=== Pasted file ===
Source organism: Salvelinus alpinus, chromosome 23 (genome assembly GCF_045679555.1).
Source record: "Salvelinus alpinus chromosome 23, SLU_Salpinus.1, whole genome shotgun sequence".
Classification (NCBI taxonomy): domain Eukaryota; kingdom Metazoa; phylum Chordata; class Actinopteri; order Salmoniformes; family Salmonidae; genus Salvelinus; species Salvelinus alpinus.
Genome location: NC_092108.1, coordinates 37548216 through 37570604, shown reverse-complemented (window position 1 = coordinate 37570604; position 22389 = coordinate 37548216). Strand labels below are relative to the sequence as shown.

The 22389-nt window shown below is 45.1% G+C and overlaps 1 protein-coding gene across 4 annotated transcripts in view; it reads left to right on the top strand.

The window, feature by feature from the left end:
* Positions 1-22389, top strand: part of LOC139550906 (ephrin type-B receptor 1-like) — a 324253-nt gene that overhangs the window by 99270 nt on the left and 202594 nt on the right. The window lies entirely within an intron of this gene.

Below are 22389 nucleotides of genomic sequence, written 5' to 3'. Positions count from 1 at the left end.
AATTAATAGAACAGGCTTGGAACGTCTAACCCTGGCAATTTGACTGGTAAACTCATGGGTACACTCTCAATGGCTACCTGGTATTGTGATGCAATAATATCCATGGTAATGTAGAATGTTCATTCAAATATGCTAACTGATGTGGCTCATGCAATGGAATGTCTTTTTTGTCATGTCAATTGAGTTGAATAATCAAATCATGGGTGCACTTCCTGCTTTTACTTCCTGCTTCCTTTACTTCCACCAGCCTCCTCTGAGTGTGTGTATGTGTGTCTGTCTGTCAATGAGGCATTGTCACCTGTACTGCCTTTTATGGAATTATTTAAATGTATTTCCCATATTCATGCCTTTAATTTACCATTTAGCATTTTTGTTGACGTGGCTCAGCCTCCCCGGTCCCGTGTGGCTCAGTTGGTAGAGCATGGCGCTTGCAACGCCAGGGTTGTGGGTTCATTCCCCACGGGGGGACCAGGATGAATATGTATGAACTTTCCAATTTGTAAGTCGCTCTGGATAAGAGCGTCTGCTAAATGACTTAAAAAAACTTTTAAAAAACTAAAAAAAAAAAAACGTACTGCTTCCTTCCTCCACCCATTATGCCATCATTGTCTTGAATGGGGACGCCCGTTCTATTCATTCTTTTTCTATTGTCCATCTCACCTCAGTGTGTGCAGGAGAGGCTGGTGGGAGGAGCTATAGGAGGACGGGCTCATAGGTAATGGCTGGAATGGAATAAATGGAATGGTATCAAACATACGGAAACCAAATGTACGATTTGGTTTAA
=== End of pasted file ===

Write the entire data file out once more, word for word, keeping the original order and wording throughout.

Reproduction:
Source organism: Salvelinus alpinus, chromosome 23 (genome assembly GCF_045679555.1).
Source record: "Salvelinus alpinus chromosome 23, SLU_Salpinus.1, whole genome shotgun sequence".
Classification (NCBI taxonomy): domain Eukaryota; kingdom Metazoa; phylum Chordata; class Actinopteri; order Salmoniformes; family Salmonidae; genus Salvelinus; species Salvelinus alpinus.
Genome location: NC_092108.1, coordinates 37548216 through 37570604, shown reverse-complemented (window position 1 = coordinate 37570604; position 22389 = coordinate 37548216). Strand labels below are relative to the sequence as shown.

The 22389-nt window shown below is 45.1% G+C and overlaps 1 protein-coding gene across 4 annotated transcripts in view; it reads left to right on the top strand.

The window, feature by feature from the left end:
* Positions 1-22389, top strand: part of LOC139550906 (ephrin type-B receptor 1-like) — a 324253-nt gene that overhangs the window by 99270 nt on the left and 202594 nt on the right. The window lies entirely within an intron of this gene.

Below are 22389 nucleotides of genomic sequence, written 5' to 3'. Positions count from 1 at the left end.
AATTAATAGAACAGGCTTGGAACGTCTAACCCTGGCAATTTGACTGGTAAACTCATGGGTACACTCTCAATGGCTACCTGGTATTGTGATGCAATAATATCCATGGTAATGTAGAATGTTCATTCAAATATGCTAACTGATGTGGCTCATGCAATGGAATGTCTTTTTTGTCATGTCAATTGAGTTGAATAATCAAATCATGGGTGCACTTCCTGCTTTTACTTCCTGCTTCCTTTACTTCCACCAGCCTCCTCTGAGTGTGTGTATGTGTGTCTGTCTGTCAATGAGGCATTGTCACCTGTACTGCCTTTTATGGAATTATTTAAATGTATTTCCCATATTCATGCCTTTAATTTACCATTTAGCATTTTTGTTGACGTGGCTCAGCCTCCCCGGTCCCGTGTGGCTCAGTTGGTAGAGCATGGCGCTTGCAACGCCAGGGTTGTGGGTTCATTCCCCACGGGGGGACCAGGATGAATATGTATGAACTTTCCAATTTGTAAGTCGCTCTGGATAAGAGCGTCTGCTAAATGACTTAAAAAAACTTTTAAAAAACTAAAAAAAAAAAAACGTACTGCTTCCTTCCTCCACCCATTATGCCATCATTGTCTTGAATGGGGACGCCCGTTCTATTCATTCTTTTTCTATTGTCCATCTCACCTCAGTGTGTGCAGGAGAGGCTGGTGGGAGGAGCTATAGGAGGACGGGCTCATAGGTAATGGCTGGAATGGAATAAATGGAATGGTATCAAACATACGGAAACCAAATGTACGATTTGGTTTAA